Background: HIV prevalence data suggest that men who have sex with men (MSM) in low-income and middle-income countries (LMIC) are at increased risk of HIV The aim of this article is to present global estimates on key HIV prevention needs and responses among MSM in LMIC. Methods: Data on HIV testing, HIV prevention coverage, HIV knowledge and condom use among MSM were derived from UNGASS country progress reports submitted in 2008. Eligible country estimates were used to calculate global and regional estimates, weighted for the size of MSM populations. Results: Of 147 LMIC, 45% reported at least 1 indicator that reflects the HIV prevention needs and responses in MSM. Global weighted estimates indicate that on average 31 % of MSM in LMIC were tested for HIV; 33% were reached by HIV prevention programs; 44% had correct HIV knowledge; and 54% used condoms the last time they had anal sex with a man. Conclusions: The 2008 UNGASS country reports represent the largest harmonized data set to date of HIV prevention needs and responses among MSM in LMIC. Although reporting is incomplete and does not always conform to requirements, findings confirm that, in many LMIC, HIV prevention responses in MSM need substantial strengthening.

  • (2009) Zablotska, I; Imrie, John; Prestage, Garrett; Crawford, June; Rawstorne, Patrick; Grulich, Andrew; Jin, Feng Yi; Kippax, Susan
    Journal Article
    We explored seroguessing (serosorting based on the assumption of HIV seroconcordance) and casual unprotected anal intercourse (UAIC) associated with seroguessing. The ongoing Positive Health and Health in Men cohorts, Australia, provided data for trends in seroconcordant UAIC and HIV disclosure to sex partners. In event-level analyses, we used log-binomial regression adjusted for within-individual correlation and estimated prevalence rate ratios (PRRs) and 95% confidence intervals (95% CIs) for the association between the knowledge of a casual partner`s seroconcordance and UAIC. UAIC and HIV disclosure significantly increased during 2001-2006. HIV-positive men knew partners were seroconcordant in 54% and assumed it in 13% of sex encounters (42 and 17% among HIV-negative men). Among HIV-positive men, the likelihood of UAIC was higher when a partner`s status was known (Adjusted PRR = 5.17, 95% CI: 3.82-7.01) and assumed seroconcordant because of seroguessing (Adjusted PRR = 3.70, 95% CI: 2.56-5.35) compared with unknown. Among HIV-negative men, the likelihood of UAIC was also higher when a partner`s status was known (Adjusted PRR = 1.88, 95% CI: 1.58-2.24) and assumed seroconcordant (Adjusted PRR = 2.12, 95% CI: 1.72-2.62) compared with unknown. As levels of UAIC remain high, seroguessing increasingly exposes gay men to the risk of HIV infection. Because both HIV-positive and HIV-negative men often seroguess, education and prevention programs should address the fact that HIV-negative men who engage in UAI due to this practice may be at high risk of HIV infection. HIV prevention should take into account these contemporary changes in behaviors, especially among HIV-negative gay men.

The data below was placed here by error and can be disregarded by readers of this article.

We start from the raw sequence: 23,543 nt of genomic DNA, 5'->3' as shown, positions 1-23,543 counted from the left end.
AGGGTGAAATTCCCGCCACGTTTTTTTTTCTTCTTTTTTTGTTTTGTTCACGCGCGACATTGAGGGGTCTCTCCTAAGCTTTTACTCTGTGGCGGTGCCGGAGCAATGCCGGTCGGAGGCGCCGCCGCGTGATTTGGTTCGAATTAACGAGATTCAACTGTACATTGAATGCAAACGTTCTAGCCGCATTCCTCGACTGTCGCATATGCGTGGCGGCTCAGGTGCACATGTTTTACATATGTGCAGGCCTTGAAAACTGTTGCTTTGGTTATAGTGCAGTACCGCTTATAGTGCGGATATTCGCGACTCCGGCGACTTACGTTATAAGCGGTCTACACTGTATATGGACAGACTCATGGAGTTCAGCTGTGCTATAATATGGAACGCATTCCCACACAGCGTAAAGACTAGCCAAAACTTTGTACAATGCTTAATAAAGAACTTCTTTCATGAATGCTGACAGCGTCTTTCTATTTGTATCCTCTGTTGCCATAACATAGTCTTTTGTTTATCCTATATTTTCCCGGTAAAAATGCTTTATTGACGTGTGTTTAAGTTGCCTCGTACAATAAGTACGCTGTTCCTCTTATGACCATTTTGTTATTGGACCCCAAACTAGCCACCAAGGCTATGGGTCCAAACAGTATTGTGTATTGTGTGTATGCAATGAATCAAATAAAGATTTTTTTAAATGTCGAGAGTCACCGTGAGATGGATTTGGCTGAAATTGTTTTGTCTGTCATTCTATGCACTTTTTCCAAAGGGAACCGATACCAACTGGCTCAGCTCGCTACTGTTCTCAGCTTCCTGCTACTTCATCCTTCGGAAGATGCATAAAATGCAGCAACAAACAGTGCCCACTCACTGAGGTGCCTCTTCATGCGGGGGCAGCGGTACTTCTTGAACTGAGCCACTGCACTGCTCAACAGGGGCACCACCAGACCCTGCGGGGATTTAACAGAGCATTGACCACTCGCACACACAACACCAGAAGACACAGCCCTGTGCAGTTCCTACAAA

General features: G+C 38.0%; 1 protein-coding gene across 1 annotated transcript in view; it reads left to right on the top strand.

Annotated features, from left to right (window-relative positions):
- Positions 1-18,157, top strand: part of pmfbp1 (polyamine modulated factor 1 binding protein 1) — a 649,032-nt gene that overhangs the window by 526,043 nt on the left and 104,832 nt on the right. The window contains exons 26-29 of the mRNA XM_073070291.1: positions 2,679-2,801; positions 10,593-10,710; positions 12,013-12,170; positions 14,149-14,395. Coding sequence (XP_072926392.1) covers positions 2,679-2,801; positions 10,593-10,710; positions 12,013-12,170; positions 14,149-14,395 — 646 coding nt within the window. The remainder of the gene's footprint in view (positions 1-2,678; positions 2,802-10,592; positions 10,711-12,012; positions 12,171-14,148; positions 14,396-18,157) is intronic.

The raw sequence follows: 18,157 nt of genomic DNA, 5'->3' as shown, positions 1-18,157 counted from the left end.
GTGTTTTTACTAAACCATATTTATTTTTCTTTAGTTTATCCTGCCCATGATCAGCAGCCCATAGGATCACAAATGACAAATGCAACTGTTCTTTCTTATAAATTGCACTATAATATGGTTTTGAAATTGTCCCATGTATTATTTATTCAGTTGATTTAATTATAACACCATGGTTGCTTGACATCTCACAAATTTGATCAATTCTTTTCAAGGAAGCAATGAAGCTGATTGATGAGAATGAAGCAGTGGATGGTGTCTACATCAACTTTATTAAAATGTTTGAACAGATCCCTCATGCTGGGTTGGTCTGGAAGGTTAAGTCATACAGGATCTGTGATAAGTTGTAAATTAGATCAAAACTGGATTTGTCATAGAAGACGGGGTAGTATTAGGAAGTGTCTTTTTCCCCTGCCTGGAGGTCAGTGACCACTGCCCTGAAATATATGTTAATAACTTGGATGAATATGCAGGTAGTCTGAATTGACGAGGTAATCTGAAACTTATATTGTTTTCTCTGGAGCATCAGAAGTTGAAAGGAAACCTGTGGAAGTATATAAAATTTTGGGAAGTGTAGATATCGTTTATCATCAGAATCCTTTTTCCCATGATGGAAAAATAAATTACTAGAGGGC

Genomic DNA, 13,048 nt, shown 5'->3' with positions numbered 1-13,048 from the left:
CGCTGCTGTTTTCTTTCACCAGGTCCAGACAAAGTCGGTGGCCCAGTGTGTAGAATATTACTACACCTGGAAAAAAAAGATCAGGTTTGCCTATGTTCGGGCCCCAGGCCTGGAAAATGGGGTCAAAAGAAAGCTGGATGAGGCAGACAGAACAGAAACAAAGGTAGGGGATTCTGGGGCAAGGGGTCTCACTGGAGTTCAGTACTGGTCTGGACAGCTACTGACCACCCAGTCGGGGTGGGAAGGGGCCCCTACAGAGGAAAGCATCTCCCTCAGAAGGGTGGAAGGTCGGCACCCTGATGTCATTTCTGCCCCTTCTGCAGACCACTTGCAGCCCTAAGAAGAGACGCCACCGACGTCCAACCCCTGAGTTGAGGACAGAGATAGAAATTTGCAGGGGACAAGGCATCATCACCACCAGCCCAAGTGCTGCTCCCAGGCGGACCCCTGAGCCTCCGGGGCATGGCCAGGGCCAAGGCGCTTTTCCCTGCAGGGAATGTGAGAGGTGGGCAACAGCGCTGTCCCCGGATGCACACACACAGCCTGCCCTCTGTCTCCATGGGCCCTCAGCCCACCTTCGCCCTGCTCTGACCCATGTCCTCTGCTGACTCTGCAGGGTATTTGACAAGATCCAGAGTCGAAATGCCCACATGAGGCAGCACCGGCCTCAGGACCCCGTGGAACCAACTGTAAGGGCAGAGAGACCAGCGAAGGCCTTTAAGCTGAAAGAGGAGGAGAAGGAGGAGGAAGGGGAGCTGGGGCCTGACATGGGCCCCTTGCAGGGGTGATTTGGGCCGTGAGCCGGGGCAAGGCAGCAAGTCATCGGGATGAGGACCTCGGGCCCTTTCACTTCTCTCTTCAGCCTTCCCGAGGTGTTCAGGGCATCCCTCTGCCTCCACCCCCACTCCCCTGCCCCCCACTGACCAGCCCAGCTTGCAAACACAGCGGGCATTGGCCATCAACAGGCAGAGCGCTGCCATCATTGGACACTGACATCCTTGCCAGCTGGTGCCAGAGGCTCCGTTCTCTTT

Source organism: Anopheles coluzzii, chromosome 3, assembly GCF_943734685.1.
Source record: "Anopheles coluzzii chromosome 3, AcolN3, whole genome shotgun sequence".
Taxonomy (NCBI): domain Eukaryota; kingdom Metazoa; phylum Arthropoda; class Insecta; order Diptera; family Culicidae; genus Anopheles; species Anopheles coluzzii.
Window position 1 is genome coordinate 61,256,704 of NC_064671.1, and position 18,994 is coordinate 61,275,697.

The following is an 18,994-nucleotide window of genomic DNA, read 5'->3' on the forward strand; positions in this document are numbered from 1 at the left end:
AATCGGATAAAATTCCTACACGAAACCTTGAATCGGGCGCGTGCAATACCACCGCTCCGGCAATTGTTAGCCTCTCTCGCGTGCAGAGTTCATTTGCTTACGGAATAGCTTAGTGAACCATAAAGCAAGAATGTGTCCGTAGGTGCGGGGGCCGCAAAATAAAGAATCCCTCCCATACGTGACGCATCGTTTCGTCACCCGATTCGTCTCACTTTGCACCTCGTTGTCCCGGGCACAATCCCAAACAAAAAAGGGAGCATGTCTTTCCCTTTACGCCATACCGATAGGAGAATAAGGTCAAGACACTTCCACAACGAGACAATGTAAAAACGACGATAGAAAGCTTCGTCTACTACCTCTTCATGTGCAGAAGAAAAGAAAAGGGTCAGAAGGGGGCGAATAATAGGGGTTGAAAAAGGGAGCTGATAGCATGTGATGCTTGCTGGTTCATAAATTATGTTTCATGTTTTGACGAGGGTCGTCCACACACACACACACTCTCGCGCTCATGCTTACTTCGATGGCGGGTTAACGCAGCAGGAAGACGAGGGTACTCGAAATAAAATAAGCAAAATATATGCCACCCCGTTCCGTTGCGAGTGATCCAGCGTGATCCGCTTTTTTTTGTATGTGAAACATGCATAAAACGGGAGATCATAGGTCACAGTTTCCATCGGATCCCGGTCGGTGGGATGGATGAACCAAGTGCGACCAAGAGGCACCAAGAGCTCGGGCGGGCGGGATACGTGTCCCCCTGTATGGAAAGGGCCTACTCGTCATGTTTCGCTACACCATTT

• (2009) Mao, Limin; Prestage, Garrett; Donovan, Basil; Imrie, John; Kippax, Susan; Kaldor, John; Grulich, Andrew; Templeton, David; Jin, Feng Yi
    Journal Article
    Objective: To assess circumcision status as a risk factor for HIV seroconversion in homosexual men. Design, setting and participants: The Health in Men (HIM) study was a prospective cohort of homosexual men in Sydney, Australia. HIV-negative men (n = 1426) were recruited primarily from community-based sources between 2001 and 2004 and followed to mid-2007. Participants underwent annual HIV testing, and detailed information on sexual risk behaviour was collected every 6 months. Main outcome measure: HIV incidence in circumcised compared with uncircumcised participants, stratified by whether or not men predominantly practised the insertive role in anal intercourse. Results: There were 53 HIV seroconversions during follow-up; an incidence of 0.78 per 100 person-years. On multivariate analysis controlling for behavioural risk factors, being circumcised was associated with a nonsignificant reduction in risk of HIV seroconversion [hazard ratio 0.78, 95% confidence interval (CI) 0.42-1.45, P = 0.424]. Among one-third of study participants who reported a preference for the insertive role in anal intercourse, being circumcised was associated with a significant reduction in HIV incidence after controlling for age and unprotected anal intercourse (UAI) (hazard ratio 0.11, 95% CI 0.03-0.80, P = 0.041). Those who reported a preference for the insertive role overwhelmingly practised insertive rather than receptive UAI. Conclusions: Overall, circumcision did not significantly reduce the risk of HIV infection in the HIM cohort. However, it was associated with a significant reduction in HIV incidence among those participants who reported a preference for the insertive role in anal intercourse. Circumcision may have a role as an HIV prevention intervention in this subset of homosexual men.